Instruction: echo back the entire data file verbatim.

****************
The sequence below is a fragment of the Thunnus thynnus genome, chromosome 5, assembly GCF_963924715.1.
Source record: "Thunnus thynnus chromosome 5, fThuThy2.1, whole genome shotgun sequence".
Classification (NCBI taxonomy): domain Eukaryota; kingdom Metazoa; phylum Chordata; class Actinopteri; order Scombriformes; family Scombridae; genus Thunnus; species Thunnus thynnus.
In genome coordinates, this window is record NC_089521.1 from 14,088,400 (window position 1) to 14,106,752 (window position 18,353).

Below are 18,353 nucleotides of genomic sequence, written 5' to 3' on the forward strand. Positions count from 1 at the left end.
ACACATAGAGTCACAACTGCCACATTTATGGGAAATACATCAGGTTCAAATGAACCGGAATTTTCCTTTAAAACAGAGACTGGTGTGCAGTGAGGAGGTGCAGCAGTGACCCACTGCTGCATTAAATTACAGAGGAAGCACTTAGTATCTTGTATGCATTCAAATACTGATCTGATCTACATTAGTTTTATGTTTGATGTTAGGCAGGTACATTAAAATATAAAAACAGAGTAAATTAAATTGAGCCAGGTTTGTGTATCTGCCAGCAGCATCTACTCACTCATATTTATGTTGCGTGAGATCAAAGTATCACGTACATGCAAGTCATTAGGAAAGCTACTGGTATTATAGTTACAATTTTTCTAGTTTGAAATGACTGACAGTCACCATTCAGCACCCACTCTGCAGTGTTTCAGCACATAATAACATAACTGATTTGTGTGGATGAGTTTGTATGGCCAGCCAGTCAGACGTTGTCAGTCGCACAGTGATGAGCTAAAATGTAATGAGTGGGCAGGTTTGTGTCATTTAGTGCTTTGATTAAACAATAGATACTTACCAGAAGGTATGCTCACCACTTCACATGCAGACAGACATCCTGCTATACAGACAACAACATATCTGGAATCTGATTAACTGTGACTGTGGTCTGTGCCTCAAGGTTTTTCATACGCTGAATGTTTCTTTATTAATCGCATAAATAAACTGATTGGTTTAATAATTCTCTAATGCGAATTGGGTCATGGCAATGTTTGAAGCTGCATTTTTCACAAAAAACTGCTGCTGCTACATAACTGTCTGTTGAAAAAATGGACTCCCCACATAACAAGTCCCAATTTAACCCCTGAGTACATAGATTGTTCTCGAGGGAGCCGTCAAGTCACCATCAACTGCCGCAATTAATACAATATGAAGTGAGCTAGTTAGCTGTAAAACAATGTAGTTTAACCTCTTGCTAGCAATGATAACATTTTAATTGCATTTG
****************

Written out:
The sequence below is a fragment of the Thunnus thynnus genome, chromosome 5, assembly GCF_963924715.1.
Source record: "Thunnus thynnus chromosome 5, fThuThy2.1, whole genome shotgun sequence".
Classification (NCBI taxonomy): domain Eukaryota; kingdom Metazoa; phylum Chordata; class Actinopteri; order Scombriformes; family Scombridae; genus Thunnus; species Thunnus thynnus.
In genome coordinates, this window is record NC_089521.1 from 14,088,400 (window position 1) to 14,106,752 (window position 18,353).

Below are 18,353 nucleotides of genomic sequence, written 5' to 3' on the forward strand. Positions count from 1 at the left end.
ACACATAGAGTCACAACTGCCACATTTATGGGAAATACATCAGGTTCAAATGAACCGGAATTTTCCTTTAAAACAGAGACTGGTGTGCAGTGAGGAGGTGCAGCAGTGACCCACTGCTGCATTAAATTACAGAGGAAGCACTTAGTATCTTGTATGCATTCAAATACTGATCTGATCTACATTAGTTTTATGTTTGATGTTAGGCAGGTACATTAAAATATAAAAACAGAGTAAATTAAATTGAGCCAGGTTTGTGTATCTGCCAGCAGCATCTACTCACTCATATTTATGTTGCGTGAGATCAAAGTATCACGTACATGCAAGTCATTAGGAAAGCTACTGGTATTATAGTTACAATTTTTCTAGTTTGAAATGACTGACAGTCACCATTCAGCACCCACTCTGCAGTGTTTCAGCACATAATAACATAACTGATTTGTGTGGATGAGTTTGTATGGCCAGCCAGTCAGACGTTGTCAGTCGCACAGTGATGAGCTAAAATGTAATGAGTGGGCAGGTTTGTGTCATTTAGTGCTTTGATTAAACAATAGATACTTACCAGAAGGTATGCTCACCACTTCACATGCAGACAGACATCCTGCTATACAGACAACAACATATCTGGAATCTGATTAACTGTGACTGTGGTCTGTGCCTCAAGGTTTTTCATACGCTGAATGTTTCTTTATTAATCGCATAAATAAACTGATTGGTTTAATAATTCTCTAATGCGAATTGGGTCATGGCAATGTTTGAAGCTGCATTTTTCACAAAAAACTGCTGCTGCTACATAACTGTCTGTTGAAAAAATGGACTCCCCACATAACAAGTCCCAATTTAACCCCTGAGTACATAGATTGTTCTCGAGGGAGCCGTCAAGTCACCATCAACTGCCGCAATTAATACAATATGAAGTGAGCTAGTTAGCTGTAAAACAATGTAGTTTAACCTCTTGCTAGCAATGATAACATTTTAATTGCATTTG